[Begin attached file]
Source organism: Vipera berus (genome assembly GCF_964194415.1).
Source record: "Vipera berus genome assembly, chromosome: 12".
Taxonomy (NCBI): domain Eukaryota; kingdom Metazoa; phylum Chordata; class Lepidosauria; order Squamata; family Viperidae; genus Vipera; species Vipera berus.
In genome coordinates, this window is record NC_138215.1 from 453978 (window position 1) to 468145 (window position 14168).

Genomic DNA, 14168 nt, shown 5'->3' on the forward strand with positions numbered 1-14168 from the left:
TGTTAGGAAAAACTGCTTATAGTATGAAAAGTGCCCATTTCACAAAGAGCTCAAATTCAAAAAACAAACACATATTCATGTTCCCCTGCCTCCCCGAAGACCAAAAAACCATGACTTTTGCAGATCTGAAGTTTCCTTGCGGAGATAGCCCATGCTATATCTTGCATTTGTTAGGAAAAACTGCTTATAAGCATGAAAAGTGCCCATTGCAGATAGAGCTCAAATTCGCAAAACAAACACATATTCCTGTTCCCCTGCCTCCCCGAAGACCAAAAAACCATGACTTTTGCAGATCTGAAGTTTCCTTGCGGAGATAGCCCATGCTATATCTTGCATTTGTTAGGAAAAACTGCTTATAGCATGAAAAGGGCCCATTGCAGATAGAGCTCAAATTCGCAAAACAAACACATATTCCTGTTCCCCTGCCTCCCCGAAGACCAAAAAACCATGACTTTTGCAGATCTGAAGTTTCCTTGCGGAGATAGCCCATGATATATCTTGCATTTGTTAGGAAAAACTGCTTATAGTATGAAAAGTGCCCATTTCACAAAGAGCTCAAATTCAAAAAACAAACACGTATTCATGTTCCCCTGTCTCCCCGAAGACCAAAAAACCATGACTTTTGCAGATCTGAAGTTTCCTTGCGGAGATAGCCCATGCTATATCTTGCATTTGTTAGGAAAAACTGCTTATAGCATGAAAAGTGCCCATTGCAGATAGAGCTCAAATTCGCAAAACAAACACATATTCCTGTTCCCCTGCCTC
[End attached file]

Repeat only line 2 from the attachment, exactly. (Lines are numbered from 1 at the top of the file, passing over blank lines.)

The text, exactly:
Source record: "Vipera berus genome assembly, chromosome: 12".